Last week, CUPW rejected a “time-limited” Canada Post offer for a four-year contract. It included wage increases below the rate of inflation, maintained the post office’s multi-tier wage structure, would have created a new category of “flexible” full-time workers who could be forced to work shifts ranging from 4 to 12 hours on any given day, and shunted the issue of health and safety off to a committee.

Yet even as it accused the post office of failing to address postal workers’ key demands, Palecek and the CUPW leadership tried to prettify what was on offer, claiming that it was an advance and proof that the union’s rotating strike strategy is bringing results.

Postal workers should take such comments as a warning that the CUPW leadership is maneuvering to find a way to strike another concessionary deal with Canada Post.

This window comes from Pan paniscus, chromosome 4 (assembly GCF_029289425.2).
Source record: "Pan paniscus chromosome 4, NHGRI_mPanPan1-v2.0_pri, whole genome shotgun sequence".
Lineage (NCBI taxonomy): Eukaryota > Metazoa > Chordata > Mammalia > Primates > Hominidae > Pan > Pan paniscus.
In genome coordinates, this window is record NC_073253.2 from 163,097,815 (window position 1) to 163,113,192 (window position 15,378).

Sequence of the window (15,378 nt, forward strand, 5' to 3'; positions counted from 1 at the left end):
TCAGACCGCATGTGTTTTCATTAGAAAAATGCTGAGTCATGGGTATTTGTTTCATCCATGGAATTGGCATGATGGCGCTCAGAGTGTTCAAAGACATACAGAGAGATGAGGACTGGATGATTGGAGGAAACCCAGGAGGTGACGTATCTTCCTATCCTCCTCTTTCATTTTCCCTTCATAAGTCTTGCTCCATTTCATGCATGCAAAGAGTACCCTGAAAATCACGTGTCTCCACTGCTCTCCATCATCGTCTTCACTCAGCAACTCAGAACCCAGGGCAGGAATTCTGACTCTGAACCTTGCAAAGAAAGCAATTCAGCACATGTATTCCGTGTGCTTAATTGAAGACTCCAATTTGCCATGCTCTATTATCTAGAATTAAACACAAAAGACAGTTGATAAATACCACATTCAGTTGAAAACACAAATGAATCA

Even more revealing is the union’s attitude to the threat of a government back-to-work law.

From the outset, it has been obvious that Canada Post is relying, as it has for decades, on the threat of government intervention to further roll back postal workers’ working conditions and squeeze still more profit from them. Over the last four decades, Liberal and Conservative governments have illegalized postal strikes a half-dozen times.

Yet till late last week, the CUPW leadership breathed not a word about the threat of government intervention, let alone advanced a strategy to mobilize postal workers and the working class against government strikebreaking. This continued even after Trudeau told parliament on Nov. 8 that “all options” would be on the table if CUPW didn’t soon reach a settlement with Canada Post, and through most of last week as various Labour Departments officials reiterated Trudeau’s threat.